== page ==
Friday, February 11, 2011

Letting go

My former mother-in-law, recently diagnosed with cancer, died. She would have been eighty-one in a few weeks.

My granddaughter wrote on Facebook, "We have about a hundred years on earth, that doesn't seem long enough."

I don't know if that was an unattributed quote or if it was spoken directly from her heart, but I'm sure we all agree.

Ruth was my mother-in-law for twenty-five years and she was in my life to some degree, since I was fifteen years old. She was the "proverbial" mother-in-law and I could write a book about problems, alcoholism, wounds and scars. I could toss in a few sentiments about marrying too young for all the wrong reasons. But then this post would end up being about me. Let me tell you some things about her. She had four children. My deepest sympathy goes out to her immediate family John, Ray, Carl and their late sister Sue; Ruth's sisters Betty and Rosie and her brother Terry, and all of the extended family members.

A tough exterior of gruffness, anger and/or orneriness is often a shield worn to protect someone who has been hurt in their early lives. Ruth suffered cruel emotional indignities at the hands of her own mother.

Early on, she fell in love with a man, and then she married his brother. She fell head over heels in love with her first-born and held onto him for dear life. She spoke her mind without temperance and didn't mind letting others know what she was thinking.

When she came to our wedding, I feared that she would drunkenly stumble down the aisle and cling to her son. Instead she sat sober in a pew, legally signed her boy over to me, and giggled with my mother who shocked everyone when she arrived, TIPSY. I was mortified.

She and my mom were the daring duo for a year or two during their mid-life crazies, one trying to be a religious goody-two-shoes and convert the other who had a devil-may-care attitude, but was baptized at the end of her life.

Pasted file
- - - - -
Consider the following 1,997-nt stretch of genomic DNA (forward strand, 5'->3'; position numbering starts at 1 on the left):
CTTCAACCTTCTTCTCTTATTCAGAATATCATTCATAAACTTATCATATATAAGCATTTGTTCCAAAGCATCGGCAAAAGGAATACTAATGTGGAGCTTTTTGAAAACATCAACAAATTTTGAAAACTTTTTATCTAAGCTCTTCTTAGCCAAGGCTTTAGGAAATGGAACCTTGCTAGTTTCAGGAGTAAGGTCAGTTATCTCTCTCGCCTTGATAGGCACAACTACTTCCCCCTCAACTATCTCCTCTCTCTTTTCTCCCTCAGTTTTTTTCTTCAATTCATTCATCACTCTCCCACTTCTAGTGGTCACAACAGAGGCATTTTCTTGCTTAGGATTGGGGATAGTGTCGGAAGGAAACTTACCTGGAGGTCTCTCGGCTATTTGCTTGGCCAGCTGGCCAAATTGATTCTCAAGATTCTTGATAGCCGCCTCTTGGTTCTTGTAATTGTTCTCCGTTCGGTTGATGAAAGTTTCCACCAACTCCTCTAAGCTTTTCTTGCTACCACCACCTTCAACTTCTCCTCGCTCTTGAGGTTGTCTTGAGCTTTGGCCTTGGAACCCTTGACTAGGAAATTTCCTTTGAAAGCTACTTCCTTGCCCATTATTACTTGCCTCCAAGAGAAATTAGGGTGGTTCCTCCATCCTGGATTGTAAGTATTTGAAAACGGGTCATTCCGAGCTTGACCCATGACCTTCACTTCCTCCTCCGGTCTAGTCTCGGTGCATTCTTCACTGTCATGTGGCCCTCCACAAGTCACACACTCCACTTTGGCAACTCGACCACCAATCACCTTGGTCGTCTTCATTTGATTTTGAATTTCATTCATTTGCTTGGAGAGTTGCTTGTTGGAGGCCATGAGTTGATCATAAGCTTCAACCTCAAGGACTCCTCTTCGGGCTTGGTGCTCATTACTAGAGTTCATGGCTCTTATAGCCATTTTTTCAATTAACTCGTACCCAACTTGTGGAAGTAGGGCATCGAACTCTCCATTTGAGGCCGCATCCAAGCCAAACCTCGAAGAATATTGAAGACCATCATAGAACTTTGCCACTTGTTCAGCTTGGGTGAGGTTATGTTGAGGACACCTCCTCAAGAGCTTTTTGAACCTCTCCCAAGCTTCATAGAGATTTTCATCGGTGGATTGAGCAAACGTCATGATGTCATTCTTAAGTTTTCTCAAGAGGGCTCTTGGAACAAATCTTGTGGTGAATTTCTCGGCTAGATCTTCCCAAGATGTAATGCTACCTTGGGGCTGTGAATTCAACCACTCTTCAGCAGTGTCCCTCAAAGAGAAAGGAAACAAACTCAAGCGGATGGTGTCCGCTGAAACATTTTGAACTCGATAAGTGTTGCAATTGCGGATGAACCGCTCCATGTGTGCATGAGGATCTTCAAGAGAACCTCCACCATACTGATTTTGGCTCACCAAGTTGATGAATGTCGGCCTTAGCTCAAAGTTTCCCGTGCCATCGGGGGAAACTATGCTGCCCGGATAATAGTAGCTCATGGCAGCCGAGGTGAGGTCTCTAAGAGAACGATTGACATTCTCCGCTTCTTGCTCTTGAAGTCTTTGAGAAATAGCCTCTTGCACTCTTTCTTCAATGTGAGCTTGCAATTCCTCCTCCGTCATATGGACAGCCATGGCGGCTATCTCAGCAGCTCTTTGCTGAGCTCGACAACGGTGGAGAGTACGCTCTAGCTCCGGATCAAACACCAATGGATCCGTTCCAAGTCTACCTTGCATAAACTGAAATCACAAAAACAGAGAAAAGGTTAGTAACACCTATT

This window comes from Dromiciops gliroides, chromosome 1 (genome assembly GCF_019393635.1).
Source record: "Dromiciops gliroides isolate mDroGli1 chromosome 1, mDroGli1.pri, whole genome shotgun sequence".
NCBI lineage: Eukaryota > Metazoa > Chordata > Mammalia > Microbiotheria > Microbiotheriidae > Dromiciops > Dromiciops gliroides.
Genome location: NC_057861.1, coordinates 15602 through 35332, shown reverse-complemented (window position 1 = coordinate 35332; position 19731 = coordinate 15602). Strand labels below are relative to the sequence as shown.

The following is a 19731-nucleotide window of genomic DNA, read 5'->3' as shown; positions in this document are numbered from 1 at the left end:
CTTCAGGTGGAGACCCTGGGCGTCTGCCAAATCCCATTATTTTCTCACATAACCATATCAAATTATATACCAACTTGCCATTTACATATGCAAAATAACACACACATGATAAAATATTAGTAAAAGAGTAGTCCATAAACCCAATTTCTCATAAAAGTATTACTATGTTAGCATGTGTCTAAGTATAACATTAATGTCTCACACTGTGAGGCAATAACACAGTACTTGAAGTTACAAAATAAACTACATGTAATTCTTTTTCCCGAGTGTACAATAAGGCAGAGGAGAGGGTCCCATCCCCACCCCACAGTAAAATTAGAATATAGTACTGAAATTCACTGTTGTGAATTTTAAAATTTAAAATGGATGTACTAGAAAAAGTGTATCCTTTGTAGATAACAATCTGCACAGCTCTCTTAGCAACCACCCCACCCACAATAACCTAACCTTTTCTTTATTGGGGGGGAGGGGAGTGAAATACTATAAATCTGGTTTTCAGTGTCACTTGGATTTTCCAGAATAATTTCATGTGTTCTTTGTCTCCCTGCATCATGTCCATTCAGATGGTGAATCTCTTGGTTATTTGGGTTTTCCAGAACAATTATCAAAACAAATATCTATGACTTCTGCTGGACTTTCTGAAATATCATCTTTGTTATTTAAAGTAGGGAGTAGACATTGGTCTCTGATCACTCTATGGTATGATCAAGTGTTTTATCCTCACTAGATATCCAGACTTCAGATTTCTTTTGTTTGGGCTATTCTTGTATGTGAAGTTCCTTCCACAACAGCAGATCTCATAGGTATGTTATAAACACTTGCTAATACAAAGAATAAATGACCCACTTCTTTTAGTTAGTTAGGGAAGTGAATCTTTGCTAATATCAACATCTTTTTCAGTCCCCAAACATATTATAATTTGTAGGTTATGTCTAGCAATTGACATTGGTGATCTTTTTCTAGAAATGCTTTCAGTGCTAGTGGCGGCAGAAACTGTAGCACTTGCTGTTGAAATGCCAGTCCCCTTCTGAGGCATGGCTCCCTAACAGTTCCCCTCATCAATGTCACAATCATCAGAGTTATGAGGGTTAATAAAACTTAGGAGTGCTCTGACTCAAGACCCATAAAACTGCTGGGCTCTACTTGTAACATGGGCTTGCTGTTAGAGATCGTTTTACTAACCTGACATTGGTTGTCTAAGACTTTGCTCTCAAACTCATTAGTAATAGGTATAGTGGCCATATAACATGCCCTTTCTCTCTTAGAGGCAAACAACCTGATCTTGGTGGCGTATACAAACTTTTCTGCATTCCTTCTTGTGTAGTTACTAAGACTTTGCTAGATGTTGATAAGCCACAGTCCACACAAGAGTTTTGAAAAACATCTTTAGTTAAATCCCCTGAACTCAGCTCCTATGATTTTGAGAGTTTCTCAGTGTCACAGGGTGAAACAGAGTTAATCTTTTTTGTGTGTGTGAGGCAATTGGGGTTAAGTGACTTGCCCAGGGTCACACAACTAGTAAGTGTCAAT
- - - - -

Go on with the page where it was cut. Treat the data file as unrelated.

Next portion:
When her son was drafted and sent to Alaska, she took me in. I split my time between her house and my mom's (blocks apart). I was a married KID with two sets of dysfunctional parents and I couldn't wait those four months for that plane ticket to Alaska, my great escape.

They found me, even though we had no phone and only a post office box. On Christmas they called the State Patrol and dispatched him to the green trailer on School Road where buffalo and moose roamed freely. I had no money for a long distance call and so he directed me to the only folks in our area with a phone. I stood in their livingroom in the presence of authority and trembled with fear about who had died back home.

"Helloooo?"

I heard their voices, a duet if you will, one after another wishing me a happy holiday and singing, Beautiful-Beautiful Brown Eyes.

I have blue eyes, so I figured Ruth was singing for her son. She and my mom used to send their 'recordings' to him when he lived in the barracks, and he played them on an old fashioned clunky tape recorder.

So, there I stood in the elderly, retired school teachers' living room, suffering from complex emotions and pregnancy hormones, trying to maintain my composure, trying to look a little shocked at the "bad news from home" "HMMING" and "Oh my-ing", wanting to shout jubilantly, "Merry Christmas; what do you two think you're doing calling the Alaska State Police to find me?!" Instead I said, "I love you too and thanks for letting me know."

"Oh yes, officer, everything is okay back home. Thank you."

When I looked into her coffin last night and saw her wearing a sky blue chiffon dress and a peaceful expression, I released a torrent of silent laughter at all of the silly things she and my late mom engaged in.

I packaged up a prayer, tied it loosely with a ribbon of forgiveness, and asked her to take it to heaven to hand to my mom just in case they bump into one another.
Lord help the angelic choir if those two reunite and try to chime in.